August 1, 2015.
This work compares and assesses the effectiveness of beta backscatter (BB) and x-ray fluorescence (XRF) for measuring the thickness of gold coatings on two substrates: silicon and an iron-nickel alloy. A set of samples of known gold coating thickness, ranging from 0.5 – 4.0 microns, was measured in each case along with the substrate alone. In BB the number of electrons (beta particles from a very small radioactive source, Pm-147 in this case) backscattered from a sample in a fixed time period is counted. The XRF method uses x-rays generated in the sample from a primary x-ray beam of higher energy (e.g. 50 kV). The spectrum of the outgoing x-rays is collected and all the peaks in that spectrum are identified. The peak intensities for the primary peaks of each element can be quantified and the data summarized. The data from both methods was recorded in Excel and the data plot using IGOR, a data visualization software package. Both methods are capable of measuring coating thickness, BB is simple and easy to use but the compositions of both the coating and substrate must be a known and standards are required in order for calibration. XRF gives intensities for each element in the coating-substrate system that can be seen, however the data takes longer to interpret and it is limited by the energy of the characteristic x-rays from each element. XRF can also identify unexpected elements, e.g. nickel seen between the gold and the silicon in this work. Although we used standards with XRF in this work, there is software that can be used for standardless XRF thickness measurements if the composition of all of the layers and the substrate is known. This suggests potential future research directions.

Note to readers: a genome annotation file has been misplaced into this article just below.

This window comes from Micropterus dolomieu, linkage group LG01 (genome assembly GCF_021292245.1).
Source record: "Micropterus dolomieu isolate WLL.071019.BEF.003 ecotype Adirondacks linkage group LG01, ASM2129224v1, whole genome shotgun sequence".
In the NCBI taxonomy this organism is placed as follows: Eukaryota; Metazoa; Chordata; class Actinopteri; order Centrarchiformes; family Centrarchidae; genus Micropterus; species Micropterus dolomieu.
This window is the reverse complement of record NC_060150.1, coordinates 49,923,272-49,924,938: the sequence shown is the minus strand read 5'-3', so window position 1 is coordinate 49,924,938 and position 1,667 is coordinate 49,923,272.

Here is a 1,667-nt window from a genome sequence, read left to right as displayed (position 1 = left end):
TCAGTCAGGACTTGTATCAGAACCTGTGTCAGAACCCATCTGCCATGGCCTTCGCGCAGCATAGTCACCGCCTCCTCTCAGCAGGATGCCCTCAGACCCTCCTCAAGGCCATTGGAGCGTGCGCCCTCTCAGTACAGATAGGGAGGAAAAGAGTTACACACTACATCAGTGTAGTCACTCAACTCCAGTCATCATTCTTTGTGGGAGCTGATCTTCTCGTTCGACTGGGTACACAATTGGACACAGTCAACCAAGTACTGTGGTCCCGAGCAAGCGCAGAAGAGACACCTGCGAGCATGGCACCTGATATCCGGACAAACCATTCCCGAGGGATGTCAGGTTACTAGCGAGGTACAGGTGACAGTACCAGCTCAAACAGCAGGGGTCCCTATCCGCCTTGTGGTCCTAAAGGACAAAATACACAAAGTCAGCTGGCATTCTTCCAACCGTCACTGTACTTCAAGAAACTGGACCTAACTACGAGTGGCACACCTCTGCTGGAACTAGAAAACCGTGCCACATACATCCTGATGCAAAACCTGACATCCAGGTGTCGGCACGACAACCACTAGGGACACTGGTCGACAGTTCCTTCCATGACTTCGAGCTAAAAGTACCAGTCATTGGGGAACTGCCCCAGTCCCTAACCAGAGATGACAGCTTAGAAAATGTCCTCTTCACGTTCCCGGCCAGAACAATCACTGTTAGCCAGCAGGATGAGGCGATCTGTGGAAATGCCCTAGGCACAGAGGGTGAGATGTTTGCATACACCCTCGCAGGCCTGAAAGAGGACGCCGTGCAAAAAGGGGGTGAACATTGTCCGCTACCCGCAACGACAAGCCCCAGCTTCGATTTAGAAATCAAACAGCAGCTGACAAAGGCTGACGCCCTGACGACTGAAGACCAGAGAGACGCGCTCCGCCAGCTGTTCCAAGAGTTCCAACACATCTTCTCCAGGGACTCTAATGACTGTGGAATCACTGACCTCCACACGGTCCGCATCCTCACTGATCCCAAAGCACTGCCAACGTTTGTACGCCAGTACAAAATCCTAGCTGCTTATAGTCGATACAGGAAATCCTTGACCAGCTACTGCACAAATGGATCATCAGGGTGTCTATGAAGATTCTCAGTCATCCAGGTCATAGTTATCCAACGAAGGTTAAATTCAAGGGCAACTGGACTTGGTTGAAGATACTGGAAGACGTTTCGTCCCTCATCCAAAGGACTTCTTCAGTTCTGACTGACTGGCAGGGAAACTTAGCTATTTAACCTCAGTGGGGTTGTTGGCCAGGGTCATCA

Other Materials Science and Engineering
Sandia National Laboratory/California (SNL)
This material is based upon work supported by the S.D. Bechtel, Jr. Foundation and by the National Science Foundation under Grant No. 0952013. Any opinions, findings, and conclusions or recommendations expressed in this material are those of the authors and do not necessarily reflect the views of the S.D. Bechtel, Jr. Foundation or the National Science Foundation. This project has also been made possible with support of the National Marine Sanctuary Foundation. The STAR program is administered by the Cal Poly Center for Excellence in Science and Mathematics Education (CESaME) on behalf of the California State University (CSU).